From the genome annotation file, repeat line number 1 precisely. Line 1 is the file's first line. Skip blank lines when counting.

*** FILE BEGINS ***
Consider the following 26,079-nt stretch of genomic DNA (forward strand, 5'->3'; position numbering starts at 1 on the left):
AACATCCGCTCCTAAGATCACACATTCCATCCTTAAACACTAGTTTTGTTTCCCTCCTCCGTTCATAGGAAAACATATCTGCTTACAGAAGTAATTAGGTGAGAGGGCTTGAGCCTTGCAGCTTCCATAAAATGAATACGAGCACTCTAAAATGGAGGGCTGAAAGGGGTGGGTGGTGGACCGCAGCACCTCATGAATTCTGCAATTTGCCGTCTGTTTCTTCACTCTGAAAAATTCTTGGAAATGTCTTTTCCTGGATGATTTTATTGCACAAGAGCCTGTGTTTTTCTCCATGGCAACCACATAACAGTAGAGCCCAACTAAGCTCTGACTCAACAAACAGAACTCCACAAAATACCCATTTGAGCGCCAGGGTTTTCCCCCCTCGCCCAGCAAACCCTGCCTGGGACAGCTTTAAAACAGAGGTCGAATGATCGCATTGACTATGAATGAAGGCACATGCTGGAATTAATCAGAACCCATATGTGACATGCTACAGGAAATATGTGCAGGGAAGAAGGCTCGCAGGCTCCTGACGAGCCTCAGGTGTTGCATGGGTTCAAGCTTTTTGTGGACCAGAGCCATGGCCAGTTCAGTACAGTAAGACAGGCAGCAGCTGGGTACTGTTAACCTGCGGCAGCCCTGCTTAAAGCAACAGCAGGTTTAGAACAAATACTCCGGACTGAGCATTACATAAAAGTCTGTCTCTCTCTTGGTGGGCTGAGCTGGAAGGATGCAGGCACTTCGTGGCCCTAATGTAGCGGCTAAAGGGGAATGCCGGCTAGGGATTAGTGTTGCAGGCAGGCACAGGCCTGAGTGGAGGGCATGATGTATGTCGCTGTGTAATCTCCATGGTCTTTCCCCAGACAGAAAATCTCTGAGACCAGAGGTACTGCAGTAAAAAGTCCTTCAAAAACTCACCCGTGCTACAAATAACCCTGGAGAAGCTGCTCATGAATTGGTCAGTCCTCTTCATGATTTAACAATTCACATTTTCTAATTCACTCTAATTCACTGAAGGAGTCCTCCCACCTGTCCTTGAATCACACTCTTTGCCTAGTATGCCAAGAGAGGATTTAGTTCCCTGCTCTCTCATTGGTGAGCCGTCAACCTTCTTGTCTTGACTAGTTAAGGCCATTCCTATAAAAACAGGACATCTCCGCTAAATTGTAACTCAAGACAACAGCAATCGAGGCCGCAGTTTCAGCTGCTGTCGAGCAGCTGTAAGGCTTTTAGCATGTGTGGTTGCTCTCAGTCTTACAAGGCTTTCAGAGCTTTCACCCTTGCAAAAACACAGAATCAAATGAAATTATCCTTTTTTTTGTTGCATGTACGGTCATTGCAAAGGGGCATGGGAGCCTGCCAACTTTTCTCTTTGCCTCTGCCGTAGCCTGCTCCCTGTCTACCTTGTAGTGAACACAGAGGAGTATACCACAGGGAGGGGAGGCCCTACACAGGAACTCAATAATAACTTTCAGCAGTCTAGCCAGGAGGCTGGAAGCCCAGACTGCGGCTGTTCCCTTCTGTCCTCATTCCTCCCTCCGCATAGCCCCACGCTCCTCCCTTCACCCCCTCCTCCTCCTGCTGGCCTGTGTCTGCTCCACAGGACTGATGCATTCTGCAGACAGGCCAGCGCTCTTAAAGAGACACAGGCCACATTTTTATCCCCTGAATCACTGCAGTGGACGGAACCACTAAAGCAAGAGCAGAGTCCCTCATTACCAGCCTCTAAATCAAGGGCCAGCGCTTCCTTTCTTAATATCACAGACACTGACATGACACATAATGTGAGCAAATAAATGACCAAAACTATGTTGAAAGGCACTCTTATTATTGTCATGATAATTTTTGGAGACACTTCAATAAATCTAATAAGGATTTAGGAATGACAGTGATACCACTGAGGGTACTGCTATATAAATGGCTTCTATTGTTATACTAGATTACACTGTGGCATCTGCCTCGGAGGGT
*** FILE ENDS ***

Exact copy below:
Consider the following 26,079-nt stretch of genomic DNA (forward strand, 5'->3'; position numbering starts at 1 on the left):